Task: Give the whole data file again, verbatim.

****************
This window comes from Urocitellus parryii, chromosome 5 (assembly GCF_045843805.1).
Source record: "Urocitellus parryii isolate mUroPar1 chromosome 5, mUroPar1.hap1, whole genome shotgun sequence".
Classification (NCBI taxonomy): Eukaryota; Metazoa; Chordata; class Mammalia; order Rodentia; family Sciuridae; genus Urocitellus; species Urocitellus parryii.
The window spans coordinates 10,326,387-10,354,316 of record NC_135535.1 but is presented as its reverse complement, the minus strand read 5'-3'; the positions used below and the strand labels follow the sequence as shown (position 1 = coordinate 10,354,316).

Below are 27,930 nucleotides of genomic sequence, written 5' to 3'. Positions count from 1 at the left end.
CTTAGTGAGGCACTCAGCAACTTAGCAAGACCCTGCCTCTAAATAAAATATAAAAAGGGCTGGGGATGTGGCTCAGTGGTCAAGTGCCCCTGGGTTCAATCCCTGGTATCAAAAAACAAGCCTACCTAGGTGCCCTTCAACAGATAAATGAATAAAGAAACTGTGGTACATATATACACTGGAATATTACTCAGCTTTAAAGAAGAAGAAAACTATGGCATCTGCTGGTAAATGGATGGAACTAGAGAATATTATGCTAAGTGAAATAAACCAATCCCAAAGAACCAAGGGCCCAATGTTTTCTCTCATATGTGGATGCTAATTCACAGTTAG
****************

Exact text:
This window comes from Urocitellus parryii, chromosome 5 (assembly GCF_045843805.1).
Source record: "Urocitellus parryii isolate mUroPar1 chromosome 5, mUroPar1.hap1, whole genome shotgun sequence".
Classification (NCBI taxonomy): Eukaryota; Metazoa; Chordata; class Mammalia; order Rodentia; family Sciuridae; genus Urocitellus; species Urocitellus parryii.
The window spans coordinates 10,326,387-10,354,316 of record NC_135535.1 but is presented as its reverse complement, the minus strand read 5'-3'; the positions used below and the strand labels follow the sequence as shown (position 1 = coordinate 10,354,316).

Below are 27,930 nucleotides of genomic sequence, written 5' to 3'. Positions count from 1 at the left end.
CTTAGTGAGGCACTCAGCAACTTAGCAAGACCCTGCCTCTAAATAAAATATAAAAAGGGCTGGGGATGTGGCTCAGTGGTCAAGTGCCCCTGGGTTCAATCCCTGGTATCAAAAAACAAGCCTACCTAGGTGCCCTTCAACAGATAAATGAATAAAGAAACTGTGGTACATATATACACTGGAATATTACTCAGCTTTAAAGAAGAAGAAAACTATGGCATCTGCTGGTAAATGGATGGAACTAGAGAATATTATGCTAAGTGAAATAAACCAATCCCAAAGAACCAAGGGCCCAATGTTTTCTCTCATATGTGGATGCTAATTCACAGTTAG